Samurai sword attack at Taiwan's presidential palace

Image source, AFP

A man has been arrested in Taipei after injuring a military policeman outside Taiwan's presidential building using a samurai sword.

The man, surnamed Lu, allegedly stole the sword from a museum. He was carrying a Chinese flag and told police he was expressing his political views.

The injured guard was taken to hospital and is in a stable condition.

Taiwan is self-ruling but is considered by Beijing to be a breakaway province which will one day rejoin the mainland.

Image source, AFP
Image caption,
The antique Japanese sword carried an inscription saying it had been used to kill people in Nanjing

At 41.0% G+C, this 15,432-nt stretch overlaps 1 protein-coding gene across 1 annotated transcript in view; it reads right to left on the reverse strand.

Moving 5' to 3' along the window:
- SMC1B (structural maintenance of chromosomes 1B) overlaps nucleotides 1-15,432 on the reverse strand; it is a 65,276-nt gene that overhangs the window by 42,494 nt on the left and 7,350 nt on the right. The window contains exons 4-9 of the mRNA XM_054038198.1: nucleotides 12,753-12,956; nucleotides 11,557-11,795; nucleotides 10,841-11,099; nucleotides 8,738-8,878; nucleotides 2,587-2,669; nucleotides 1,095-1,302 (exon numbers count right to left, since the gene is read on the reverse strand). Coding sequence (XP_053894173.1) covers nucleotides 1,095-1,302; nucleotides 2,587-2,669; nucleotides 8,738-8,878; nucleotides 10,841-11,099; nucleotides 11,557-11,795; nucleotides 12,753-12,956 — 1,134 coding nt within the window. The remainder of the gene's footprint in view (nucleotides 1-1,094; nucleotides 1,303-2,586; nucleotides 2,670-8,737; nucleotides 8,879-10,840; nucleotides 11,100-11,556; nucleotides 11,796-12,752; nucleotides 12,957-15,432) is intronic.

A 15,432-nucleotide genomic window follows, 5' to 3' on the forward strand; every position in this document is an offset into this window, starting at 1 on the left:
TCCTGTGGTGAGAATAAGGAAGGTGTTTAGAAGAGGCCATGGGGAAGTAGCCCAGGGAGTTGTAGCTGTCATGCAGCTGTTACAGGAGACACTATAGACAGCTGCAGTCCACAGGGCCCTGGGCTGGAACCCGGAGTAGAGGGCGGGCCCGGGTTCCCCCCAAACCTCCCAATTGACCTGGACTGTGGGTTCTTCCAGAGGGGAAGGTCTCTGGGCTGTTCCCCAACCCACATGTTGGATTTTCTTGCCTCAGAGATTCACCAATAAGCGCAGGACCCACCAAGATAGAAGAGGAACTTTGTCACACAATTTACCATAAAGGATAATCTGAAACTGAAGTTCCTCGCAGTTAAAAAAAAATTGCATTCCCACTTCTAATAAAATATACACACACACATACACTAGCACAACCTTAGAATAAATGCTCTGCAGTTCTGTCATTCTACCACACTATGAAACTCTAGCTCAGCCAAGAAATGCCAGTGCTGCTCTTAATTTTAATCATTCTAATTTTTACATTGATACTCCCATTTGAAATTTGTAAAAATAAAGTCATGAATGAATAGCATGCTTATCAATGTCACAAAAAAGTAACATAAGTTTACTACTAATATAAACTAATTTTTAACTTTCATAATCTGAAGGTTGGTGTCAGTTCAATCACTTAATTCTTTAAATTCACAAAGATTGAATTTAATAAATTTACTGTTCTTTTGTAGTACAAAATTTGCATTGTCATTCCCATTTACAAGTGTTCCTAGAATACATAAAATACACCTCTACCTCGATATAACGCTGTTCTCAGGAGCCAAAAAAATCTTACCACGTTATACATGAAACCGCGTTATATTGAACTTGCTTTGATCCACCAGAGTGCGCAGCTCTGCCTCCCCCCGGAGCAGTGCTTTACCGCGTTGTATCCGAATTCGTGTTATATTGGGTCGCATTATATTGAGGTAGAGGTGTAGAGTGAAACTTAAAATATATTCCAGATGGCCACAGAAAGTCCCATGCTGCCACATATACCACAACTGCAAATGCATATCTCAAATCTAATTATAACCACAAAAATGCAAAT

A police official told AFP that Lu, aged 51, told them he had used a hammer to smash a display case in a history museum to steal a samurai sword.

Security officials stopped him as he was attempting to break into the palace, they said. He then slashed or stabbed the guard on his shoulder.

His motives and intentions were not clear but police said a Chinese national flag was found in his backpack.

"He said he wanted to express his political stance by going to the presidential office," the official told AFP.

Taiwan's Defence Minister Feng Shih-kuan said there had been an event for palace workers and their families going on at the time, and thanked security guards for their actions.

"I can't imagine what the outcome would have been if he were to get in with the sword," he told reporters.

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